Way I did last one was to buy couple large diameter bolts along with couple nuts that fit them. Nothing special just largest diameter bolts TSC sold in their bulk bolts. I welded the nuts to the bar, one on each side of the center hole that fits on gear box shaft. Used bolts and couple pieces say 6 inch lengths steel bar that spanned the bolts to make a homemade puller. Worked great and I didnt need some long monster bar of steel that went from one blade attachment hole to the other. The longer the span, the heavier the bars steel needed.

What I am saying is you either need a special puller or you need to have capability to fabricate an alternative puller. Unless somebody has been removing the blade assembly on regular basis and lubing the hub/shaft, then just banging on things with a hammer isnt going to work.

And if you are really wise, while you have whole assembly removed from the gearbox shaft, you will replace the seal whether it needs it or not. Save labor of having to take all this apart a second time.

Here are examples of two welded ones.





Here is an example of a bolt on one or at least this pic I found looks like its a bolt on.



Nope, my eyesight is getting bad I guess, those are welds along bar I am seeing that show through.

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Last edited by HermitJohn; 09/11/11 at 11:17 AM.
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  #10  
Old 09/11/11, 10:43 AM
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I just removed the stump jumper on a brush hog I recently bought. It wasn't that difficult to get off after removing the castle nut. It was well lubed by the grease that leaked out of the gear box.

There's usually a hole cut in the mower deck that lines up with the bolts that hold the blades onto the stump jumper you can put a socket on one of those and keep the whole assembly from rotating. The castle nut was easy to get off with a long bar.

I found a shop locally that had a 150 ton press. That made quick work of straightening the 3/4" bar welded to the stump jumper. The press was wide enough to put pressure over the entire stump jumper from side to side.

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Old 09/11/11, 10:52 AM
 
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EXCELLENT help guys! Hermit- exactly what I was looking for. Thanks for the pics, it is going to be like one of them. The tractor has a front loader so flipping it over won't be any trouble'and I have access to and knowledge of fabrication so'I'll be able to fabricate a puller. Thanks for all the input everyone, that's what I come here for.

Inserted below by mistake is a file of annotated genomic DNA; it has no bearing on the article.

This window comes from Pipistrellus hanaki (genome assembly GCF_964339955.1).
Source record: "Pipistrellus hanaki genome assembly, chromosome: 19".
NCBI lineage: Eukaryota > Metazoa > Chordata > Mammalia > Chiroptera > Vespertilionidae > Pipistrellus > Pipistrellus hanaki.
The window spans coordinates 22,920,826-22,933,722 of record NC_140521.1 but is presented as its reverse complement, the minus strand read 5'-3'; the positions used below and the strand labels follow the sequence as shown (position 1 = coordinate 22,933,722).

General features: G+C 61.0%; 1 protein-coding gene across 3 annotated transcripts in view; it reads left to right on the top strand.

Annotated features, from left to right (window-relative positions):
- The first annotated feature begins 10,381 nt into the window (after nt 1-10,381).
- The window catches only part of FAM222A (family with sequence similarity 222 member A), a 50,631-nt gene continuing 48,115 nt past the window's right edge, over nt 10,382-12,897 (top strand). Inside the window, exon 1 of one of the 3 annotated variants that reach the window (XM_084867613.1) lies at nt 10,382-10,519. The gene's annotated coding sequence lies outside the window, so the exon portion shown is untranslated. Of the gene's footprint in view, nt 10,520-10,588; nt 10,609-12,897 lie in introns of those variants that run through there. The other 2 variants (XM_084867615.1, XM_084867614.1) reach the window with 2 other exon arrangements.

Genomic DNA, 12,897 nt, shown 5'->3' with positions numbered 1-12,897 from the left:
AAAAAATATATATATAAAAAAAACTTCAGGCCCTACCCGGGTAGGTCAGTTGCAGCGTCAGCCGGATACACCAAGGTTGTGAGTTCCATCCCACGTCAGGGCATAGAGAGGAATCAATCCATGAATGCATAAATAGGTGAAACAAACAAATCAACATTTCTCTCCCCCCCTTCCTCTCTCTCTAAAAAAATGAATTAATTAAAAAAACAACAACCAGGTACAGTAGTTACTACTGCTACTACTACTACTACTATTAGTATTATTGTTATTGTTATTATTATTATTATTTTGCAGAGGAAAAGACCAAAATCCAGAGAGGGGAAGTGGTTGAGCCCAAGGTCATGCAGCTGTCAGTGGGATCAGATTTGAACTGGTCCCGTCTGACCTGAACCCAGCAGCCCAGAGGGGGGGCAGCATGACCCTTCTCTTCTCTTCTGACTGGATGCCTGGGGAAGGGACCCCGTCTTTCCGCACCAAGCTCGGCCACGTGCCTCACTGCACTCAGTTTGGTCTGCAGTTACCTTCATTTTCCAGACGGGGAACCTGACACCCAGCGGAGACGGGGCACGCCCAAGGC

ETA- Darren good idea about using a shop press, local machine shop can straighten it if I can't

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Last edited by OkieDavid; 09/11/11 at 10:56 AM.
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  #12  
Old 09/11/11, 12:12 PM
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While we're talking brush hogs. I've been trying to replace the bottom seal in the gear box. It's a metric 40x54x7. The only problem is I haven't been able to find what I call a closed face or U shaped seal like the original. The only replacement is an open face, to the inside, that doesn't provide enough surface area to put any pressure on.

I've tried CO2 and heating the plate before hand. The only option I see now is to find a circular piece that will fit between the inner wiper that rides on the shaft and the outer rim that seals against the housing.

Anyone have any ideas?

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Old 09/11/11, 02:38 PM
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Quote:
Originally Posted by OkieDavid View Post
EXCELLENT help guys! Hermit- exactly what I was looking for. Thanks for the pics, it is going to be like one of them. The tractor has a front loader so flipping it over won't be any trouble'and I have access to and knowledge of fabrication so'I'll be able to fabricate a puller. Thanks for all the input everyone, that's what I come here for.
ETA- Darren good idea about using a shop press, local machine shop can straighten it if I can't
If you got good local machine shop that will work on small jobs for reasonable price, you got a great resource. I wish I could find one. However if they quote price higher than $100, you can buy a brand new stump jumper pan for around that price (for 5 or 6 foot type brush hogs). New is better especially if your old one is really beat up.

Just a point of interest: I was looking around on internet and you can also get a NEW universal 40hp gearbox for around $120 plus shipping or a universal 75hp gearbox for $175 plus shipping. Personally I'd spend the extra $50 even if I were redoing a 5ft hog. Small light duty gearbox is false economy. The way new brush hogs are priced anymore, makes refurbishing a used one worthwhile, especially if you weld. I wouldnt mess with refurbishing trashed/rustedout light duty ones, there were some really heavy duty 5ft and 6ft hogs out there. They would be most worth rebuilding. One with a busted gear box would sell for scrap price.